kill vs killall – difference and command usage

This article will discuss a difference between kill vs killall commands. Killing processes on a Linux is an essential thing for admins and users to know. At some point, you’ll encounter an application or services that hangs and freezes, and you’ll need to kill the process to exit it.

The Linux command line offers a few different ways for us to kill processes. Having multiple tools for the job, as is common on Linux, is convenient but creates some confusion as they all have a little functional overlap.

In this tutorial, we’ll explain the difference between the kill and killall commands on Linux. You’ll also see examples of how to use each command.

In this tutorial you will learn:

  • Difference between kill vs killall
  • How to kill processes with kill and killall commands
  • Using kill -9 and killall -9 commands
kill vs killall - difference and command usage
kill vs killall – difference and command usage
Software Requirements and Linux Command Line Conventions
Category Requirements, Conventions or Software Version Used
System Any Linux distro
Software kill, killall
Other Privileged access to your Linux system as root or via the sudo command.
Conventions # – requires given linux commands to be executed with root privileges either directly as a root user or by use of sudo command
$ – requires given linux commands to be executed as a regular non-privileged user

kill vs killall – What’s the difference?

As is obvious from the names, kill will terminate a process and killall can terminate multiple processes simultaneously.

The best way to understand the difference is by looking at some examples:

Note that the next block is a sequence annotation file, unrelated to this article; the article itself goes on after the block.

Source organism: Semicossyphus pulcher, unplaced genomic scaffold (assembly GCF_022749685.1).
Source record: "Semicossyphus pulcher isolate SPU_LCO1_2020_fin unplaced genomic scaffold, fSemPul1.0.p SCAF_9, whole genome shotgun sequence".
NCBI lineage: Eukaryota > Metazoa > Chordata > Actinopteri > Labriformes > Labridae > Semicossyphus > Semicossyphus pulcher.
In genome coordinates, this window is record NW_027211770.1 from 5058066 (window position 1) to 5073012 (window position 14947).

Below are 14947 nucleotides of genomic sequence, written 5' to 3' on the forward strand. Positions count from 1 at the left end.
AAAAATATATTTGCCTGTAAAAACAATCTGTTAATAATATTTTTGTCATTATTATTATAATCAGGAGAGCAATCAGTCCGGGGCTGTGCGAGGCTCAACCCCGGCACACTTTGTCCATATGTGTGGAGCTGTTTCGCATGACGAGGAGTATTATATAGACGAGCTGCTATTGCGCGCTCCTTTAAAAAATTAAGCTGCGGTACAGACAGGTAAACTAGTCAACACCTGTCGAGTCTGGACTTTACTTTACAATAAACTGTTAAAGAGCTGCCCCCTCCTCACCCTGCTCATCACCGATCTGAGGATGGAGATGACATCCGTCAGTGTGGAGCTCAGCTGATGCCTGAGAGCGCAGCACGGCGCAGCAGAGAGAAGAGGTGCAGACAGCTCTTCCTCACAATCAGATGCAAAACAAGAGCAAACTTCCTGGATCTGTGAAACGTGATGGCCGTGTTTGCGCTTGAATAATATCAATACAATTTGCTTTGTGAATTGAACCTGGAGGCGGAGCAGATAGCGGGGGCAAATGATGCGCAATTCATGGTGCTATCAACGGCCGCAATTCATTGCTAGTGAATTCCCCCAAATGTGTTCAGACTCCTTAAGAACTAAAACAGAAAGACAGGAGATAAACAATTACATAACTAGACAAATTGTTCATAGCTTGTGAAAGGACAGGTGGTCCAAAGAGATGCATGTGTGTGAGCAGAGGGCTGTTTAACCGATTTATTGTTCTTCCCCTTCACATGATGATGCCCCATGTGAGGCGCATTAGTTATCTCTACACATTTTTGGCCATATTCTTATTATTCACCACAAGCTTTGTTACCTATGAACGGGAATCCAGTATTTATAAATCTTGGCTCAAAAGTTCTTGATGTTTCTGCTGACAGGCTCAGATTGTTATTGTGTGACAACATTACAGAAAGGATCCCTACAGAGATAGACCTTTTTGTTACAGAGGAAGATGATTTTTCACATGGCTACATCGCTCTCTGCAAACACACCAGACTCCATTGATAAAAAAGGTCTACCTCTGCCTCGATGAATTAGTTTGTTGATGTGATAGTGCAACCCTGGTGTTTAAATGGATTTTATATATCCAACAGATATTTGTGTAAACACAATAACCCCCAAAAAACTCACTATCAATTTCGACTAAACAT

1. To kill a process on Linux, use the kill command and specify the process ID you are planning to terminate.
    $ kill 1234
  2. The killall command works a little differently by accepting the name of a process to end, and by killing all processes that match the name you specify.
    $ killall firefox

    In this example, all of the processes named “firefox” would be terminated. It doesn’t matter if you have only 1 Firefox window open, or 50. They’ll all be closed after running the killall command.

  3. Note that you can still end multiple processes at once with the normal kill command, but you would need to specify each process ID that you wish to terminate.
    $ kill 1234 1233 1232

So, there are two key differences:

  • kill accepts process ID numbers as an argument, and only kills one process at a time (unless you specify multiple process IDs in your command)
  • killall allows us to kill processes by name and will end all processes that have a matching name

Ending processess with kill and killall commands on Linux
Ending processess with kill and killall commands on Linux

kill -9 vs killall -9

By default, kill and killall will try to stop a process as gracefully as possible. Both will send a SIGTERM signal to the specified process, and that instructs the process to shut down. It’s a polite way to end a running process, and gives the application or service time to wrap things up first – like finish writing to log files, close opened connections that were spawned by the process, etc.

The only problem with this is that a stubborn program may ignore the SIGTERM signal. This occurs especially in a process that is frozen or “hung up.” However, kill and killall can be used to send a lot of different signals to a process, and can even force the most stubborn ones to close with a SIGKILL signal.

To send a SIGKILL signal with either kill or killall, you would use the following command syntax:

  1. Forcefully close a process by sending a SIGKILL signal with kill:
    $ kill -9 1234
  2. Forcefully close a process or multiple processes by sending a SIGKILL signal with killall:
    $ killall -9 firefox

When possible, you should send an ordinary SIGTERM signal to a process that you wish to end. Immediately killing a service with a SIGKILL signal is effective every time and will give you instant results, but can cause future problems since the process didn’t get a chance to shut down properly.

Closing Thoughts

In this guide, we learned the difference between the kill and killall commands on Linux. We also saw examples for using each one to send SIGTERM or SIGKILL signals to one or more processes. For further reading, check out our article on the pkill command, which works similarly to killall but doesn’t require exact name matching.